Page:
Blog by Bill Singer WEEK IN REVIEW

February 25, 2017

The Securities and Exchange Commission has announced that it will not appeal the D.C. Circuit's January 17, 2017, decision in Bartko v. SEC, which vacated as impermissibly retroactive an SEC imposed collateral bar from association with investment advisers, municipal securities dealers, transfer agents, municipal advisors, and nationally recognized statistical ratings organizations.The SEC has posted an online form for applicants seeking to reverse such bars. READ

We only kid ourselves if we think we solve anything by piling fiduciary obligations on brokers who are not investment advisers. Any broker with the inclination, intellect, temperament and moral fiber always to put their clients' interests first would already and willingly assume those fiduciary duties by being or becoming a full-fledged investment adviser without any prodding. We are much better off making sure investors understand what they are doing when they choose to deal with a broker rather than an adviser, and then make them live with the natural consequences of their choice. Then perhaps some modicum of common sense can be restored, at least to this quadrant of the regulatory cosmos. READ

This case is an alert, a warning, a head's up. Log on to your online bank/brokerage/advisory accounts and verify, even if only once a quarter, that what's being sent to you via snail mail is what's showing up on the screen. Also, for godsakes, read your confirms, your monthly statements, and your annual tax documents. Don't leave them sitting around in unopened envelopes. Don't trust your stockbroker, adviser, or your son-in-law to help you figure out what's on the pages. If you can't understand something as basic as a monthly statement, then maybe you need to reconsider how you're investing.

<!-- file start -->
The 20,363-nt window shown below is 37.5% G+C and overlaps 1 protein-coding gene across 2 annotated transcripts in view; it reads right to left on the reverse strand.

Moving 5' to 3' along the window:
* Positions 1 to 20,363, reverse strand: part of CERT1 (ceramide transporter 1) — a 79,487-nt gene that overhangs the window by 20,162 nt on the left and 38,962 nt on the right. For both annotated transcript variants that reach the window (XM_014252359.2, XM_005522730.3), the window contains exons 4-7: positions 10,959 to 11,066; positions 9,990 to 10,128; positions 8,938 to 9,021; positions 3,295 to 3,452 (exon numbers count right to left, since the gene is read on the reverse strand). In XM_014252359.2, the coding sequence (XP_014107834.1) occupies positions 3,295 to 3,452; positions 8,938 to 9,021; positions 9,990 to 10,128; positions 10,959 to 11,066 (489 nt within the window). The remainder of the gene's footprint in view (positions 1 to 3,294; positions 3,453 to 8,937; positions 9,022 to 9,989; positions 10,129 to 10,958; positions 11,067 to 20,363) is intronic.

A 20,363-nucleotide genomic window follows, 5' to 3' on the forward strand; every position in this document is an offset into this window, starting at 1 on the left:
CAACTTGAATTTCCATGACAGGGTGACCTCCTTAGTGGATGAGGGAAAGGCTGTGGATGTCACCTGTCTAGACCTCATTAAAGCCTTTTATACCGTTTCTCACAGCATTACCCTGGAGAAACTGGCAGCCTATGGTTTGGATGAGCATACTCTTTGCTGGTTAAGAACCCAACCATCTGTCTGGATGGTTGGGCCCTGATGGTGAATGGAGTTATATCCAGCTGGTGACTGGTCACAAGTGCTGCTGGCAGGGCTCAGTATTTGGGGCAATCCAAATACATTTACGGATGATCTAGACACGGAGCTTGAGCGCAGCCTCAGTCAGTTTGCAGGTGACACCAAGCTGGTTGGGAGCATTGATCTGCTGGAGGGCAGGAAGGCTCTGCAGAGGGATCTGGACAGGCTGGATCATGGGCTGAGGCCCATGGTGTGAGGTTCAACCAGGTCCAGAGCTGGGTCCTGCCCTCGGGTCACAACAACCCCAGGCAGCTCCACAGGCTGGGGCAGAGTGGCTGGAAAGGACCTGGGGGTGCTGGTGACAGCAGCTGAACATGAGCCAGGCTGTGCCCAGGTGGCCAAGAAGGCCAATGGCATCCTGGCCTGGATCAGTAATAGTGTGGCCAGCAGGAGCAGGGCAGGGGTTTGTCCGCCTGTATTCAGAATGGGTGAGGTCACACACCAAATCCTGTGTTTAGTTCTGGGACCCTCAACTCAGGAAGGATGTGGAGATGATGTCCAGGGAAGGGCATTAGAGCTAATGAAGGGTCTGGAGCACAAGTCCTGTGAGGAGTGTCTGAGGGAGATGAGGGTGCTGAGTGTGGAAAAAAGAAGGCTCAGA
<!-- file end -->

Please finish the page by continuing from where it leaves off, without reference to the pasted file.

I'm still trying to figure out how the alleged 63-year-old victim never caught on to four years of allegedly ongoing thievery. A simple and likely explanation is that the victimized client never knew about the checks because of the alleged steps Carlson took to cover-up his fraud. Which turns the uncomfortable spotlight back on the firm's compliance staff and makes you wonder how the extended flurry of asset depletion didn't come up on an exception run or fall under some supervisor's scrutiny. READ

Today's Blog covers another expungement case. Frankly, there's not that much to tell: The Claimant advisor is angered by the blot on his record concerning what he feels is a baseless customer complaint. A somewhat refreshing aspect of the case is the candid response by Respondent Wells Fargo Advisors, LLC that essentially amounts to a shrug and a bit of a sheepish grin. The unsettling thing about the outcome, however, is that you feel like you've attended a well-rehearsed but not particularly entertaining play; and, worse, that one of the key actors (the former employer) doesn't particularly want to be on stage and is sort of going through the motions. READ

PERSONAL MESSAGE FROM Blog publisher Bill Singer: "Sharemaster Becomes The Beastmaster Of FINRA And SEC" ( Blog, February 17, 2017) presented the saga of FINRA member firm Sharemaster and its Sole Proprietor Howard Feigenbaum as they battled the ponderous and constipated bureaucracies of both the Securities and Exchange Commission and the Financial Industry Regulatory Authority. Refusing to settle for the sake of settling, refusing to pay a fine for the expediency of feeding the ravenous regulatory beast, refusing to know his place and accept the slaps and indignities that have become the commonplace responses by regulators, Feigenbaum waged a lonely but effective war against Goliath. And while the giant has not yet fallen, he is certainly staggered and bleeding. 

I beg you -- I implore you -- take the time and read about Sharemaster and Feigenbaum's struggle. Also, make sure to watch the fantastic video of Feigenbaum's pro se oral argument on appeal against the Securities and Exchange Commission in federal appeals court. Finally, note the commentary at the end of the article in which Blog highlights the ongoing battle between Johnny Burris, a Wall Street whistleblower who dared to take on JP Morgan and FINRA. 

Bill Singer